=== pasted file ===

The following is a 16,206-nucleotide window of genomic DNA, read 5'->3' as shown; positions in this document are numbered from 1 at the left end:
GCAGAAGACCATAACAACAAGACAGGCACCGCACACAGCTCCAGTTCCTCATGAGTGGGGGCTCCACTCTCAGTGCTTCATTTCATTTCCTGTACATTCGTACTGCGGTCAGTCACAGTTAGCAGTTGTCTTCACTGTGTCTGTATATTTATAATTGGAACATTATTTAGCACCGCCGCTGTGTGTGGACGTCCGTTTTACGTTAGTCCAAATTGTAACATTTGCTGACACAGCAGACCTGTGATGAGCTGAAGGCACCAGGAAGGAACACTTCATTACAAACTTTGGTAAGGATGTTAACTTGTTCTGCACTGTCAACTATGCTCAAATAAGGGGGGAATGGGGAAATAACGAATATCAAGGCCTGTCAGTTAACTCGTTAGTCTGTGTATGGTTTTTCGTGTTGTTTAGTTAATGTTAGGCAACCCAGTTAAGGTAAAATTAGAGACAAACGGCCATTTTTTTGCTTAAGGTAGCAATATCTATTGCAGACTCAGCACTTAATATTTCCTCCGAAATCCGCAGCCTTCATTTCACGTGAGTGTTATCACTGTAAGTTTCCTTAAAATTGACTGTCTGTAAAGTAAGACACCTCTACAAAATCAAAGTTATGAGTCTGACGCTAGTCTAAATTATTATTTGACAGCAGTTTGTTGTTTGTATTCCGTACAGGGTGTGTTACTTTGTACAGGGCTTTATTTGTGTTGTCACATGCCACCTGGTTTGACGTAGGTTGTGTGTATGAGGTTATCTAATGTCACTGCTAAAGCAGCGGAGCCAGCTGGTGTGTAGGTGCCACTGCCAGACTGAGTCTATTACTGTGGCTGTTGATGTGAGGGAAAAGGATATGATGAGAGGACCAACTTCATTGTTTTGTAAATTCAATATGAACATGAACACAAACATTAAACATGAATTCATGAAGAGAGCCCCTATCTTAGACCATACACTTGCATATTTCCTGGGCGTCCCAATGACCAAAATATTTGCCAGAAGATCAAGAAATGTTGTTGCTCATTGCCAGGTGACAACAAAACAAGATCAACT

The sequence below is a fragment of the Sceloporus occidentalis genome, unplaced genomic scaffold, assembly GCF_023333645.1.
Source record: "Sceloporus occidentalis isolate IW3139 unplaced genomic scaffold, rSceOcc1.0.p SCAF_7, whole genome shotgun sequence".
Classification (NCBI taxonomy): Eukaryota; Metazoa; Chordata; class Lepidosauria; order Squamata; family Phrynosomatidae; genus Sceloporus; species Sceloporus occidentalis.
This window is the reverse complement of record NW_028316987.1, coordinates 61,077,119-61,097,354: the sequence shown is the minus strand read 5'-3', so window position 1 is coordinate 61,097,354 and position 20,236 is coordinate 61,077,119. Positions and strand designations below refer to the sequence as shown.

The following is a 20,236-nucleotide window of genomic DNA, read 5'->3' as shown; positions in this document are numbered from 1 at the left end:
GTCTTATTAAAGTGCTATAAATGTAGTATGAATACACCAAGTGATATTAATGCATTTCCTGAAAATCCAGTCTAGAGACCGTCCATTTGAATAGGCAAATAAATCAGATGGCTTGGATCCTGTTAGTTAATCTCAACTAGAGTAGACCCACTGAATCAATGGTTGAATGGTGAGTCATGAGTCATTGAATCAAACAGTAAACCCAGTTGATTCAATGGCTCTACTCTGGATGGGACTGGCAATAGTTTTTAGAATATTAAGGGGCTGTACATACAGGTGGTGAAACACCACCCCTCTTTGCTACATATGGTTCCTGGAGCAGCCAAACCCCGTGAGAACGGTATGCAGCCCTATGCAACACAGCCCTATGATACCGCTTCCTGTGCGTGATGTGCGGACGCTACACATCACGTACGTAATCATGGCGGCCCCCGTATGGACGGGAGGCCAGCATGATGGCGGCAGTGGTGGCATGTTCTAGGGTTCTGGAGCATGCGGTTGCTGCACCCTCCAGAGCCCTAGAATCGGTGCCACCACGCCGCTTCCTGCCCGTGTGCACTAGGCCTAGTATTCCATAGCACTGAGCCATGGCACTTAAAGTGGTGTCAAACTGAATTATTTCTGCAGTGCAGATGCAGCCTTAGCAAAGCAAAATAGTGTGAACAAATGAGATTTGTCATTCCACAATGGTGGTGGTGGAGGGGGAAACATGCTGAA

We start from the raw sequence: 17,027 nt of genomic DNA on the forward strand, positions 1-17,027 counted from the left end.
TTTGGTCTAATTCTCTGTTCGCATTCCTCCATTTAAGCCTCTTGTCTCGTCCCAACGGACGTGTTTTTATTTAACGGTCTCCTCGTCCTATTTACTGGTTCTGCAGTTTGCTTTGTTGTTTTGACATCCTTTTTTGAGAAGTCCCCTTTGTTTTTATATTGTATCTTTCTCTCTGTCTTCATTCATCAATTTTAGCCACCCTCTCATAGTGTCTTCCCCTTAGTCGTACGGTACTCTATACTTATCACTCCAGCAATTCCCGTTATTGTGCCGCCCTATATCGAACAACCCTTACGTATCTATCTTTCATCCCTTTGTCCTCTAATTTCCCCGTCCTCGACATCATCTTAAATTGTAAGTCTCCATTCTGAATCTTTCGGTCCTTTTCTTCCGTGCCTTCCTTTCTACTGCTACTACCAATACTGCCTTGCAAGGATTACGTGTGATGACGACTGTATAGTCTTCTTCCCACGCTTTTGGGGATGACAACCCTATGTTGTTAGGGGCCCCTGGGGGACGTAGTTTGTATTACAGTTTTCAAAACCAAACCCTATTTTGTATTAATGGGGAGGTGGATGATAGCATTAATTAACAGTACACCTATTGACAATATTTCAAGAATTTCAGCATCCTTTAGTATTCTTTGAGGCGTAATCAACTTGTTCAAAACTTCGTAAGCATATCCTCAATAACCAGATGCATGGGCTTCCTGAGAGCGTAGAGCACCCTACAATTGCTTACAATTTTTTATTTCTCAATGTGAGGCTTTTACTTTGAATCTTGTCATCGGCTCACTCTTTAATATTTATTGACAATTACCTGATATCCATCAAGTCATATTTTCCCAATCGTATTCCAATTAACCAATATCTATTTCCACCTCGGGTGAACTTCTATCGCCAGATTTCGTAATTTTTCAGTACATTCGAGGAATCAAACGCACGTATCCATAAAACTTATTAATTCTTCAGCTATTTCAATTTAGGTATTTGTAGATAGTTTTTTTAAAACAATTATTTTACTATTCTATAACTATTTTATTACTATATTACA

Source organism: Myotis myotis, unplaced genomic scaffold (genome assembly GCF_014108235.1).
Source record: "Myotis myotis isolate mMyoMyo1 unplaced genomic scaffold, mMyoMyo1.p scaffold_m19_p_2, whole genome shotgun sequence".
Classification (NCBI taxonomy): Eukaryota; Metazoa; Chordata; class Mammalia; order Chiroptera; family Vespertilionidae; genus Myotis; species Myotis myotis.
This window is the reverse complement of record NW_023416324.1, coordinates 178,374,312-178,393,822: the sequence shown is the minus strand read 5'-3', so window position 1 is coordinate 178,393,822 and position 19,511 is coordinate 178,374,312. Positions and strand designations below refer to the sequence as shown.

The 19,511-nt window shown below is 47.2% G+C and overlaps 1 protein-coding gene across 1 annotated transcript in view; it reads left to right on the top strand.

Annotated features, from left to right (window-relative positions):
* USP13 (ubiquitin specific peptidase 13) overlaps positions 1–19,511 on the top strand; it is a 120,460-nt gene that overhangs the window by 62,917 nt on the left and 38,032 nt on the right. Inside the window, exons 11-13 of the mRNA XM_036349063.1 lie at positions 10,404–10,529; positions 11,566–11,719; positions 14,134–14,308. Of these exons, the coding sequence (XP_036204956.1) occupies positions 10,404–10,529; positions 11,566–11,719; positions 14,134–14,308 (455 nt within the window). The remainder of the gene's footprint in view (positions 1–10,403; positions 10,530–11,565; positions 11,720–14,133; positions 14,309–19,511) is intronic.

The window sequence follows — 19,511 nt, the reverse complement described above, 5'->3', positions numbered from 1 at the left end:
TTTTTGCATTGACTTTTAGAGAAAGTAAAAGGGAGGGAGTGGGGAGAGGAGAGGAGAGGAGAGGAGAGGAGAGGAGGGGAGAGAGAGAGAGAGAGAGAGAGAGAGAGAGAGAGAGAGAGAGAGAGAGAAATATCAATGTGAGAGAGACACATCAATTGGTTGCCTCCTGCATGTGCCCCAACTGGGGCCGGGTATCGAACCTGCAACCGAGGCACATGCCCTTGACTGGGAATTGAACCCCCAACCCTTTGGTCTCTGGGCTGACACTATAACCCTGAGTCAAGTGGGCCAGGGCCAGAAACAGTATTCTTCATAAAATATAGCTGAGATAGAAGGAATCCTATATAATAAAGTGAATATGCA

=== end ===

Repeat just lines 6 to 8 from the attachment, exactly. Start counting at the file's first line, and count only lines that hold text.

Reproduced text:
This window is the reverse complement of record NW_028316987.1, coordinates 61,077,119-61,097,354: the sequence shown is the minus strand read 5'-3', so window position 1 is coordinate 61,097,354 and position 20,236 is coordinate 61,077,119. Positions and strand designations below refer to the sequence as shown.

The following is a 20,236-nucleotide window of genomic DNA, read 5'->3' as shown; positions in this document are numbered from 1 at the left end:
GTCTTATTAAAGTGCTATAAATGTAGTATGAATACACCAAGTGATATTAATGCATTTCCTGAAAATCCAGTCTAGAGACCGTCCATTTGAATAGGCAAATAAATCAGATGGCTTGGATCCTGTTAGTTAATCTCAACTAGAGTAGACCCACTGAATCAATGGTTGAATGGTGAGTCATGAGTCATTGAATCAAACAGTAAACCCAGTTGATTCAATGGCTCTACTCTGGATGGGACTGGCAATAGTTTTTAGAATATTAAGGGGCTGTACATACAGGTGGTGAAACACCACCCCTCTTTGCTACATATGGTTCCTGGAGCAGCCAAACCCCGTGAGAACGGTATGCAGCCCTATGCAACACAGCCCTATGATACCGCTTCCTGTGCGTGATGTGCGGACGCTACACATCACGTACGTAATCATGGCGGCCCCCGTATGGACGGGAGGCCAGCATGATGGCGGCAGTGGTGGCATGTTCTAGGGTTCTGGAGCATGCGGTTGCTGCACCCTCCAGAGCCCTAGAATCGGTGCCACCACGCCGCTTCCTGCCCGTGTGCACTAGGCCTAGTATTCCATAGCACTGAGCCATGGCACTTAAAGTGGTGTCAAACTGAATTATTTCTGCAGTGCAGATGCAGCCTTAGCAAAGCAAAATAGTGTGAACAAATGAGATTTGTCATTCCACAATGGTGGTGGTGGAGGGGGAAACATGCTGAA